JP Cortez: The Sound Money Defense League is actively working to remove sales taxes on precious metals and push for legislation that recognizes gold and silver as legal tender. They are also advocating for state treasurers to include physical gold and silver in state reserves and pension funds, aiming to protect state finances from inflation and financial instability.

How might gold and silver be used as transactional currencies in the future?

Stefan Gleason: For gold and silver to become widely used as transactional currencies, issues such as high transaction costs and taxes must be addressed. Innovations like digital gold and fractional gold are making headway, but widespread adoption is limited by traditional investors' preference for physical assets and privacy concerns.

What can people do to support sound money initiatives?

JP Cortez: Individuals are encouraged to engage with the Sound Money Defense League, participate in grassroots efforts, and stay informed about legislative battles related to sound money policies. This involvement is crucial for advancing legislation that supports the use of gold and silver as money.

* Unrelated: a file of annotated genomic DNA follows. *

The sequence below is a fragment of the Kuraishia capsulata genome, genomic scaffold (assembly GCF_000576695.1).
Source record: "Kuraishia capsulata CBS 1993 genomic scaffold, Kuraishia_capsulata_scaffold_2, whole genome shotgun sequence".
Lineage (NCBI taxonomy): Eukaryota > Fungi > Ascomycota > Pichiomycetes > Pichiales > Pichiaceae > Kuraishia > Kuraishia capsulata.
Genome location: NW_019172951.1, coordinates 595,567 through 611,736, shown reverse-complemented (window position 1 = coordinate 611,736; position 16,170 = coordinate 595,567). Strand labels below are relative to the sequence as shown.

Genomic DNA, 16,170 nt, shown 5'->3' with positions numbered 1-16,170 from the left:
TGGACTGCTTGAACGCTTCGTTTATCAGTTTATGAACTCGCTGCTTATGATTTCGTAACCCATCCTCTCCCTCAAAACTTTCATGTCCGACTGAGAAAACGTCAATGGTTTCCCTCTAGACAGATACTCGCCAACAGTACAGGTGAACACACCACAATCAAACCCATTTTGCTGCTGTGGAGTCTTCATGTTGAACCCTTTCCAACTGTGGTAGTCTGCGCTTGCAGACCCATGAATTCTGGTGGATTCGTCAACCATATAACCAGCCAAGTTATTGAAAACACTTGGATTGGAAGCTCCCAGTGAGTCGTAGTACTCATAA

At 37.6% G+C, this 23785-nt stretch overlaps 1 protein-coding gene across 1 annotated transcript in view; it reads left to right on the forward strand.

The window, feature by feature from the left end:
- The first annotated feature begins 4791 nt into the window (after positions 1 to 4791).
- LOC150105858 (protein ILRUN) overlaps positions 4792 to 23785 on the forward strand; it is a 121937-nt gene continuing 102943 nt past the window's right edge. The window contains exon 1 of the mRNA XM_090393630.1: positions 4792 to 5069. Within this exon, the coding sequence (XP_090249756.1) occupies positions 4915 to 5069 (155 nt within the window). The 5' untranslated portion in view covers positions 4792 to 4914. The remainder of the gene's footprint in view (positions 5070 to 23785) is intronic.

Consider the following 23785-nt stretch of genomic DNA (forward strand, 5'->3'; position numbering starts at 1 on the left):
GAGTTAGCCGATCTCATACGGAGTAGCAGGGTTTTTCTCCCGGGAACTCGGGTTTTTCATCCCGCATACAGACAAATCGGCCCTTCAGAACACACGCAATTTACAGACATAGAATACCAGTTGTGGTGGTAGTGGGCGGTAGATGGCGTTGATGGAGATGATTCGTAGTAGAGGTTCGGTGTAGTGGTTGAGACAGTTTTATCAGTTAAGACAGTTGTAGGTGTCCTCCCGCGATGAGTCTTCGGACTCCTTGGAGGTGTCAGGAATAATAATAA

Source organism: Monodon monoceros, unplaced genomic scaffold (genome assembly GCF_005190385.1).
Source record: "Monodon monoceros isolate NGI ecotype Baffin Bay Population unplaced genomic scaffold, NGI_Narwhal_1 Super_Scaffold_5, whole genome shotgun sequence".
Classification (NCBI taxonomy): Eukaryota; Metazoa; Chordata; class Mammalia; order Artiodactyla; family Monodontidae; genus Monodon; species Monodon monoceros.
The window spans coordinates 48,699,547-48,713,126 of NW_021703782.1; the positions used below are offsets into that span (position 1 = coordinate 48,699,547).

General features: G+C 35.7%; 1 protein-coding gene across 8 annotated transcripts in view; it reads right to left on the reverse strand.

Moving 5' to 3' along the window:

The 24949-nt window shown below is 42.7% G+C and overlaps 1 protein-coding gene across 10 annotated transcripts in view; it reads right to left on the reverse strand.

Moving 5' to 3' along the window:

Important Points

In the interview on the Vancouver Resource Investment Conference podcast, several important points were raised concerning the Federal Reserve, the purchasing power of the dollar, and the future of currency, especially in relation to gold and silver.

  1. Federal Reserve and the U.S. Dollar:
    • Weaponization of the U.S. Dollar: Stefan Gleason discussed how recent actions by the United States, such as removing Russia from the SWIFT banking system, have demonstrated a willingness to weaponize the U.S. dollar in international relations. This has broader implications for the trust and stability of the dollar as the world's reserve currency.